Today, you check the degree of utilization and are horrified. Only a fraction of the functions that were so fiercely demanded and highly paid for back then are actually being used. And if you ask the typical users, they know very little about what would actually be possible with the software.
After a few years, only a few users know all the functions.
Unfortunately, this is quite normal. But what can be done about it?
Complex business software must be built into daily processes so that employees actually use it. And every function must ultimately add value, otherwise using the software will be perceived as an extra effort.
Employees need to know the goals and the strategy.
Employees need to be monitored at the beginning and you need to discuss with them what inputs management expects. If it’s an accounting tool or a transportation management system, that’s normal, because otherwise the store won’t run at all. But with a tool like CRM, this is often neglected.
The effect is then, unfortunately, often a poor level of utilization of the software tools and, as a result, the seepage of knowledge about the possibilities.
The sense of the entries must be conveyed.
Why should I document my conversations with customers? What is the point of entering the customer’s industry and competitors? Why should I take the time to enter the prospect’s possible tradelanes and products, modes of transportation, or types of cargo into the database in a structured manner? Why do I have to regularly readjust sales opportunities and adjust the start date and sales stage? Why is it so important that I store my appointments in the CRM calendar and not just manage them in my Outlook? Why should I take care of the automatic resubmission tasks in CRM?
If employees don’t get good answers to their questions from management, they won’t take the time to make these entries.
Even if the supervisors themselves don’t work with the software, this is detrimental to motivation and the degree to which the software is used. Of course, such entries cost time. But it costs even more time if the information is not entered directly after the customer meeting and it is needed later for strategic decisions. Then the searching and questioning starts.
Regular sales meetings are crucial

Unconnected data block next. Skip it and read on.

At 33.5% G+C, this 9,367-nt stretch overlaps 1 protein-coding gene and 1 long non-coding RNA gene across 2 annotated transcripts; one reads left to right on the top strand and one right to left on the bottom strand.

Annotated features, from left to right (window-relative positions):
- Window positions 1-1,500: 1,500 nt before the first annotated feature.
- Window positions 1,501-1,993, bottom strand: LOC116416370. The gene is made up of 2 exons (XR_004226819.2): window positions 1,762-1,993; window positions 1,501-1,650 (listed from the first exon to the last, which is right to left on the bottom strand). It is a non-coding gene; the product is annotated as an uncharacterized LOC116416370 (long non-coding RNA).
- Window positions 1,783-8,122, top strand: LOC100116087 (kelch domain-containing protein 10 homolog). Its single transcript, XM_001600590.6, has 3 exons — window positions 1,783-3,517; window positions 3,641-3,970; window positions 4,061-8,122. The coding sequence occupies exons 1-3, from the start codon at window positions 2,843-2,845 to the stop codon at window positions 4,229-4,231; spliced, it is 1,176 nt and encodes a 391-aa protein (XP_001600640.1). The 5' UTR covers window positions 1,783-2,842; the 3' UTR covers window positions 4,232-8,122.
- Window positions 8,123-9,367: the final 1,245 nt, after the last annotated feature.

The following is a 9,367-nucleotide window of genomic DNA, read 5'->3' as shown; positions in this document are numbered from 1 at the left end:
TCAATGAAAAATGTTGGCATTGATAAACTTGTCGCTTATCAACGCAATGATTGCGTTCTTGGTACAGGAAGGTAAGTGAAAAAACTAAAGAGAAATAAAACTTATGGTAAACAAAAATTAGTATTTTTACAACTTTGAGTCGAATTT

When there are regular sales team meetings and someone looks at what was done and entered in the past month, employees see that they are not working for free. They can also ask questions about usage and you can focus on a specific topic once a month.
This increases motivation and keeps the knowledge about the functions alive. Questions from users can be passed on to the software vendor in a timely manner if the super-user cannot yet answer them themselves.
Onboarding new employees
Our experience is that new employees are given only a cursory introduction to CRM functions. There is little time for these explanations and so an experienced employee shows the newcomers only the most important things. And so this goes on for years, so that less and less knowledge about the functions is known in the team.
The money invested in one training session per year for all new employees in the CRM team is well spent!
Regular follow-up training
I am sometimes really struck by how little even people who work with our tools every day know. With complex business software, it’s normal that not everyone knows all the functions. And it’s also normal that you can’t remember everything that’s on the agenda for two days of training (for the admins).
However, this lack of knowledge often leads to latent user dissatisfaction – simply because certain functions or workflows are not (or no longer) known.
That’s why we offer a free follow-up training for the super users once a year in larger projects. In this way, we stay in contact with the users, they can ask questions and are introduced to basic functions and innovations. The CRM team members can then pass this knowledge on to the other users.
Introducing new functions to the community
Our community meetings and the “Feature News” newsletter have proven to be an important component in ensuring that knowledge about our tool does not percolate.
The LOGO Super-Users meet 1-2 times a year (if possible in person, otherwise virtually). At these events LOGO presents the further developments and some of the customers report from their everyday CRM life.
When we present new features that will be rolled out to everyone with the next release, it is tangible and questions can be asked immediately by the attendees.
Through the questions, we sometimes also identify gaps in knowledge and can provide the appropriate information.
Online help always up-to-date and customizable
Instead of user manuals, LOGO has online help in the form of a wiki. The support team maintains the entries, stores new functions and adds new modules. All users access this central knowledge database. The super users can additionally integrate their own help pages, on which specific workflows and masks are explained to the users.
Dieser BThis post was published on the BVL-Blog on 28.09.2021.